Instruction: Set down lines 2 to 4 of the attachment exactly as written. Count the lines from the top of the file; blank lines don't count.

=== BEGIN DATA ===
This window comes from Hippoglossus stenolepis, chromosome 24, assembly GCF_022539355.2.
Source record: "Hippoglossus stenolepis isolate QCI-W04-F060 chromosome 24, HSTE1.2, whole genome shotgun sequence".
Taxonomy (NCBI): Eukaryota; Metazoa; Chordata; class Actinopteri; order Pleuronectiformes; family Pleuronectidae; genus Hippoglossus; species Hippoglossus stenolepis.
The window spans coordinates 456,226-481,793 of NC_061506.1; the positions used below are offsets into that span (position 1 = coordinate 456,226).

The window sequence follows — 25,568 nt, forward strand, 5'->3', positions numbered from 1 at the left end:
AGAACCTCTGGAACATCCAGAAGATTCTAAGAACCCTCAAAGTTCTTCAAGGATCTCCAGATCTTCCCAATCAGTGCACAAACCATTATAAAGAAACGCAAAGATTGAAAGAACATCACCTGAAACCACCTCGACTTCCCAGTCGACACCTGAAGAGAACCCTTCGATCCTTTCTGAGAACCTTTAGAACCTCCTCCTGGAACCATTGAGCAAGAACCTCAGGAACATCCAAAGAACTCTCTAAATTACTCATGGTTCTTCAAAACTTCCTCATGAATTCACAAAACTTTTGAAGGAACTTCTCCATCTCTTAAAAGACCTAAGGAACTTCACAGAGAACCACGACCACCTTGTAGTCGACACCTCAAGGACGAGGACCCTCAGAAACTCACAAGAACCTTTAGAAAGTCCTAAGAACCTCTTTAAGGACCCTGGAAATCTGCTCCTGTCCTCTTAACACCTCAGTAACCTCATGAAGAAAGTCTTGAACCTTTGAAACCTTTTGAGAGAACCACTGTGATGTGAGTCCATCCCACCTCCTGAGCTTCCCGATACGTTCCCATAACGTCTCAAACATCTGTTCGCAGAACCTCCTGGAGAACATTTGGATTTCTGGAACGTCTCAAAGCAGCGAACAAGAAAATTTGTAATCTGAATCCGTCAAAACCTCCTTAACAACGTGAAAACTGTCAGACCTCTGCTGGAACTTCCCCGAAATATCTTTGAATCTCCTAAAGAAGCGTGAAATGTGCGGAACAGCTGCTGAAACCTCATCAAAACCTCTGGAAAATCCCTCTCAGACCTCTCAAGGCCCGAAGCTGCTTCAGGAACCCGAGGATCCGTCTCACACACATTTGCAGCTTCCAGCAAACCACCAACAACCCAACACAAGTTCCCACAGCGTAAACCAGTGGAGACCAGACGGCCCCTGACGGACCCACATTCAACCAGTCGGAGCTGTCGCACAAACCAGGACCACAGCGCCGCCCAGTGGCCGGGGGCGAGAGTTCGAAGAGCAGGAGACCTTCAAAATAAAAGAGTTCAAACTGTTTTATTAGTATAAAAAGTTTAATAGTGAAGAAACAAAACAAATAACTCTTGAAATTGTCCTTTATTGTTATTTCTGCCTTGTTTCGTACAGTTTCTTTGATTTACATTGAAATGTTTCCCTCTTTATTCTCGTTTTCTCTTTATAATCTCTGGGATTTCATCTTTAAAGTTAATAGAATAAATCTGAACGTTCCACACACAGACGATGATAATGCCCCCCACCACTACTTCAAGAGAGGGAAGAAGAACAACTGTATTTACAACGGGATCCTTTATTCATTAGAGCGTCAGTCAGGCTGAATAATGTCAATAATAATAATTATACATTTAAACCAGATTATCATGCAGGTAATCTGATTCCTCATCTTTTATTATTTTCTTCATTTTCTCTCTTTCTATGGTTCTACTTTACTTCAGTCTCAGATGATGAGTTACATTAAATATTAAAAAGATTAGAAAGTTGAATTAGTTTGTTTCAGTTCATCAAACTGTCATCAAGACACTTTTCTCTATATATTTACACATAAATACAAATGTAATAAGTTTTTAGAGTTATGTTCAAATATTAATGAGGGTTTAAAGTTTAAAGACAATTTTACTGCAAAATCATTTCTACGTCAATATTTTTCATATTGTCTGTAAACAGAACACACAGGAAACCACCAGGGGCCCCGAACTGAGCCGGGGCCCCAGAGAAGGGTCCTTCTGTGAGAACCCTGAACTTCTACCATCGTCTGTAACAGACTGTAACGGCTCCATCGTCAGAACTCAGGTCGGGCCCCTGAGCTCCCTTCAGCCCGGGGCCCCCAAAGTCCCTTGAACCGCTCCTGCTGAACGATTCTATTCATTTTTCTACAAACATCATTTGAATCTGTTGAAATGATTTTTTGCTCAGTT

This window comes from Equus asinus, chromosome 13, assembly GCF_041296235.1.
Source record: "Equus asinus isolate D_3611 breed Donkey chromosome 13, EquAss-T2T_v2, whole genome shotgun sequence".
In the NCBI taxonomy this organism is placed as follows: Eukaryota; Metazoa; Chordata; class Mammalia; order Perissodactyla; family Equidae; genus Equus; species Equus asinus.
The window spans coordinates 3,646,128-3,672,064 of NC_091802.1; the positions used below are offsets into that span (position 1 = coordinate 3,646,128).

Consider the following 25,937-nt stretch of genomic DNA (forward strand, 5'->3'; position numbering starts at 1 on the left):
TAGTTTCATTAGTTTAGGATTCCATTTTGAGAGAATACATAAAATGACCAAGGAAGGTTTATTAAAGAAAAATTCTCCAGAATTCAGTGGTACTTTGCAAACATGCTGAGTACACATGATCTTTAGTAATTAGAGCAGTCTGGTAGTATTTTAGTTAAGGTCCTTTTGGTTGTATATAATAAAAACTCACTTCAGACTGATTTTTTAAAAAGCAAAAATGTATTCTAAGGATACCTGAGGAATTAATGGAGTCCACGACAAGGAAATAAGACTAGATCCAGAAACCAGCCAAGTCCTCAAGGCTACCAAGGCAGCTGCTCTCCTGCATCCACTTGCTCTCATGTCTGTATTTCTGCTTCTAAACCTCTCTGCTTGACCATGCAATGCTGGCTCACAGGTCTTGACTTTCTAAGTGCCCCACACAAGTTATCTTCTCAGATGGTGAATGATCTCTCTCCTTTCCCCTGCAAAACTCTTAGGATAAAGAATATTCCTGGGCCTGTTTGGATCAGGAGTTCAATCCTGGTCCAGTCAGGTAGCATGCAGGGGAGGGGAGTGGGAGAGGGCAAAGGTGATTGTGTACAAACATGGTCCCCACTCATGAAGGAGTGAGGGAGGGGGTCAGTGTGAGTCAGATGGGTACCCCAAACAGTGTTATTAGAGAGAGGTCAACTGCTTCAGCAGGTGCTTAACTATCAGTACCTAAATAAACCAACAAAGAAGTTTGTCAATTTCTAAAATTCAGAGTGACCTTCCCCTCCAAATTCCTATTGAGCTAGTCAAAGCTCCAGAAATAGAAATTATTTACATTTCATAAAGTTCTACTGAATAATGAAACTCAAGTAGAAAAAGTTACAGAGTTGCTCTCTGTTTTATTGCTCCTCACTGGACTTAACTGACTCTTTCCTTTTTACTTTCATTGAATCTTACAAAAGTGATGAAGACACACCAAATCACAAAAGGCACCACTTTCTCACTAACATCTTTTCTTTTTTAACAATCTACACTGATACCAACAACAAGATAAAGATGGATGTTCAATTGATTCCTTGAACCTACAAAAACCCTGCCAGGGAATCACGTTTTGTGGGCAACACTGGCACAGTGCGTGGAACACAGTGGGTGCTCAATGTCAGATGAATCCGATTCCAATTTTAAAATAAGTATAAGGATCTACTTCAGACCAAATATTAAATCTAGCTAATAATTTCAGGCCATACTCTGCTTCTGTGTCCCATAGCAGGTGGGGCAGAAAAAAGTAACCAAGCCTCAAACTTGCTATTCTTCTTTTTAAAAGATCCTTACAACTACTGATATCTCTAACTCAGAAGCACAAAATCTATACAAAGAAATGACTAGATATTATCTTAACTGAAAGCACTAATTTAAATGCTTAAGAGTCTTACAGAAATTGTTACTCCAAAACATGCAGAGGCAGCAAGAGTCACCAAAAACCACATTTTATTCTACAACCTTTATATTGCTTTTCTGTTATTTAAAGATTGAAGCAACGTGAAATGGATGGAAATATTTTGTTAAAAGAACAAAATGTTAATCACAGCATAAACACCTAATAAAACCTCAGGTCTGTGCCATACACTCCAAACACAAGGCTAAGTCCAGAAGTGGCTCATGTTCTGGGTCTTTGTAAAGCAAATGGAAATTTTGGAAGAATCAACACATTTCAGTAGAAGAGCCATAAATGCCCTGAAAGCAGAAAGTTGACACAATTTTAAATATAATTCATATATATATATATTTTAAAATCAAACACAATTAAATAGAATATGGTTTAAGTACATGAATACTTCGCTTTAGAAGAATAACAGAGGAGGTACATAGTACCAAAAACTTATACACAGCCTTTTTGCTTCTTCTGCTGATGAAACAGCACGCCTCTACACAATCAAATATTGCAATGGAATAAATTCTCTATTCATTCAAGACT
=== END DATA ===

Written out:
Source record: "Hippoglossus stenolepis isolate QCI-W04-F060 chromosome 24, HSTE1.2, whole genome shotgun sequence".
Taxonomy (NCBI): Eukaryota; Metazoa; Chordata; class Actinopteri; order Pleuronectiformes; family Pleuronectidae; genus Hippoglossus; species Hippoglossus stenolepis.
The window spans coordinates 456,226-481,793 of NC_061506.1; the positions used below are offsets into that span (position 1 = coordinate 456,226).